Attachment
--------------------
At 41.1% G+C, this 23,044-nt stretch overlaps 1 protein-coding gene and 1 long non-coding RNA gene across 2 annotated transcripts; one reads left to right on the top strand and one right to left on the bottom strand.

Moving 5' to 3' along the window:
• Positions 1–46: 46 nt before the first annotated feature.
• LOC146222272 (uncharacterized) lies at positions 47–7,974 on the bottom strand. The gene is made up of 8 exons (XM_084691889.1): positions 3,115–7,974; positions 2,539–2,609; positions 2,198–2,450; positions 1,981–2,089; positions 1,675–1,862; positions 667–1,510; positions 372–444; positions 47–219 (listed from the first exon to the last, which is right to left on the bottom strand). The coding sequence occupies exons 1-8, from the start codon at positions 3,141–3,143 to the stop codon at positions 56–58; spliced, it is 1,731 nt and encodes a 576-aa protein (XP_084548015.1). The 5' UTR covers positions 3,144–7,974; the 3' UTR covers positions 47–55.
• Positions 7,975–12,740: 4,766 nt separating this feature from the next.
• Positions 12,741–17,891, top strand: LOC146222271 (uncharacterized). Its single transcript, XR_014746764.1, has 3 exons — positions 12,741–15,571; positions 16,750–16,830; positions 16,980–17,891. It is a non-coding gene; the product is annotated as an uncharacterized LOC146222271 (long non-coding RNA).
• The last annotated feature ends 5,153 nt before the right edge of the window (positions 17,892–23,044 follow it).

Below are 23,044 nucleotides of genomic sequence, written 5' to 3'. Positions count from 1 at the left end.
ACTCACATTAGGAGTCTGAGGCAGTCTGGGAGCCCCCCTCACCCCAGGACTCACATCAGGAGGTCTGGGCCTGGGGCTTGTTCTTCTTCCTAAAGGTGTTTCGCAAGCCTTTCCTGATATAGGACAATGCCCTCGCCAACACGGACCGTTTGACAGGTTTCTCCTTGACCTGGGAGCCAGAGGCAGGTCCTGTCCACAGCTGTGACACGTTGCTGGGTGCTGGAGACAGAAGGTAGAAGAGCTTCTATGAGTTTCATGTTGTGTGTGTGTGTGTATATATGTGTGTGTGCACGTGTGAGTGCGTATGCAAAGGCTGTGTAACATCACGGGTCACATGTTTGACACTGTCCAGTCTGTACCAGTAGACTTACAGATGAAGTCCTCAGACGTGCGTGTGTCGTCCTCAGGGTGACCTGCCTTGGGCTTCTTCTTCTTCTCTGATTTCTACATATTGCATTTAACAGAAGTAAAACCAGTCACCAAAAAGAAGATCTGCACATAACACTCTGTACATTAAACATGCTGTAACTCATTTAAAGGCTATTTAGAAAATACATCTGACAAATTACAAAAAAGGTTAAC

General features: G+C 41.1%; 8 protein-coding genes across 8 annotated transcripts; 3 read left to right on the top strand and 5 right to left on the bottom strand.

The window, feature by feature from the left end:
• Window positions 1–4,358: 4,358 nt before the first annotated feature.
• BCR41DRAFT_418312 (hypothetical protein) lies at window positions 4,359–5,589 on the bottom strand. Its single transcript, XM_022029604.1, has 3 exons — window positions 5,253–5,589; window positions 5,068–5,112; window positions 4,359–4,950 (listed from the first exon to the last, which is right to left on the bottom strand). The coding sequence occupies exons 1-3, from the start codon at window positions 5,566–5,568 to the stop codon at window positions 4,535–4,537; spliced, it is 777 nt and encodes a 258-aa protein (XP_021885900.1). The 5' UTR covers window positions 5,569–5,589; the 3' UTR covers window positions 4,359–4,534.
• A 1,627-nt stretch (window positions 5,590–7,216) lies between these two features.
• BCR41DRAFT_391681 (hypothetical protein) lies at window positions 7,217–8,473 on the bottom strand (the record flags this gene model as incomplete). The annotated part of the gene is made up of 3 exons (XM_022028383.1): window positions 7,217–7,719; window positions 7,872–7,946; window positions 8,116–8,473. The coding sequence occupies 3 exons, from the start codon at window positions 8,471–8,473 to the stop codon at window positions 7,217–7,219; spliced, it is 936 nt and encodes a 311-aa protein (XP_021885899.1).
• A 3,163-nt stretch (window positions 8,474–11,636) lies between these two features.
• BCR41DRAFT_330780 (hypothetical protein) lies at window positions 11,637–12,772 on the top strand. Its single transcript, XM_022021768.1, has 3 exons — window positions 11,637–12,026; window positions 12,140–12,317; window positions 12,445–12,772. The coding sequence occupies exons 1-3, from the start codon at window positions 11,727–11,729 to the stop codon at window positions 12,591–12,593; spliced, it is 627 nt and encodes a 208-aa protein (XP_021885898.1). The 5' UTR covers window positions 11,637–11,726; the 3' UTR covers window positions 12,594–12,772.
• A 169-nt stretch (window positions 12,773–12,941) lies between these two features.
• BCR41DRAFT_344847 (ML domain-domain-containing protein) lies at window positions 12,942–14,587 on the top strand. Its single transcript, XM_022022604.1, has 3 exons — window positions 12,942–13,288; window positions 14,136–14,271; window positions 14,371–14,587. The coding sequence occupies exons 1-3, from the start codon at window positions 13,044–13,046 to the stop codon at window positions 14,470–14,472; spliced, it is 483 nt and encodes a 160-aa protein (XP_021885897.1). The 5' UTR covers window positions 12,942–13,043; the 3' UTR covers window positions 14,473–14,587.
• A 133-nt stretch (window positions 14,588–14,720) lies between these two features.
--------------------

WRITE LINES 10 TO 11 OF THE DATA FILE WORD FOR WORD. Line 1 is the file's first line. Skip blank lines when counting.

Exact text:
General features: G+C 41.1%; 8 protein-coding genes across 8 annotated transcripts; 3 read left to right on the top strand and 5 right to left on the bottom strand.

The window, feature by feature from the left end: